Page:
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Week 1 NFL DFS Recap: Carries, Targets and Red Zone Opportunities

Week 1 NFL DFS Recap: Carries, Targets and Red Zone Opportunities
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Week 1 NFL DFS Recap: Carries, Targets and Red Zone Opportunities

If you ask anyone who plays NBA DFS the most important stat they look at, one of the most common refrains you’ll hear is minutes. It’s pretty simple. The more you’re on the court, the more chances you have to rack up Fantasy points. If a player only plays 10 minutes a game, their Fantasy ceiling is extremely limited regardless of what they do with those minutes. It’s all about opportunity. NFL DFS is a higher variance sport than NBA and there isn’t one specific opportunity statistic like minutes is for NBA. However, volume and opportunity remain critical to long-term success. Running backs can’t score points if no one will hand them the ball. Wide receivers won’t produce if no one throws them the ball; just ask Keyshawn Johnson. Most players aren’t finding the end zone regularly if their number isn’t being dialed up in the red zone. To drive the point home as to how much volume matters, and to make some specific actionable observations based on Week 1 volume, let’s take a look at the Week 1 leaders in carries, targets and red zone opportunities and their respective DraftKings points. A carry is simply a rush attempt. A target is a pass attempt directed at a specific receiver. A red zone opportunity is any carry or target received by a player in the red zone (between the opposing team’s goal line and 20 yard line).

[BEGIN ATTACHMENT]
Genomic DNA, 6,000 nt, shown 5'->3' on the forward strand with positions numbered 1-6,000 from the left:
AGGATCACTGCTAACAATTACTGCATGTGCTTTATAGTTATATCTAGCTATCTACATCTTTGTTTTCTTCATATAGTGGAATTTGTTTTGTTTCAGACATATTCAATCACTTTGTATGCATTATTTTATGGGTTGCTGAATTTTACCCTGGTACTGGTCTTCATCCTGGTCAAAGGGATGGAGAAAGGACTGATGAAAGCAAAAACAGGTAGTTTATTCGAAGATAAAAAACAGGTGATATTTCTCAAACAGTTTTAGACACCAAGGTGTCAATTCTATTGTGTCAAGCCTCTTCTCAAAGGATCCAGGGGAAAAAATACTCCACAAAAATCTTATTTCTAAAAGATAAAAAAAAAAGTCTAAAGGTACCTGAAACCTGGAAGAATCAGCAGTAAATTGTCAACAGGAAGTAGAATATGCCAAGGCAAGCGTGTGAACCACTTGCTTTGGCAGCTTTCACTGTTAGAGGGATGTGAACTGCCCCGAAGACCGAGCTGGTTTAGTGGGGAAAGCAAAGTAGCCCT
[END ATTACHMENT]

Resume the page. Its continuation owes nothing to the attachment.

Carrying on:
You’ll notice that for each of these categories we not only include the respective raw total for that player but also include the player’s market share in that category. For example, if Adrian Peterson runs 16 times and the Vikings as a team run 20 times, Peterson’s market share of carries is 75 percent. The reason we like to use market share, along with the raw totals, is to add perspective and make it easier to project moving forward. Perhaps this was a game where the Vikings were forced to throw most of the second half. Now, if they are favored next week, and we anticipate them running the ball closer to 28 times, we can project Peterson to run the ball 20 times.

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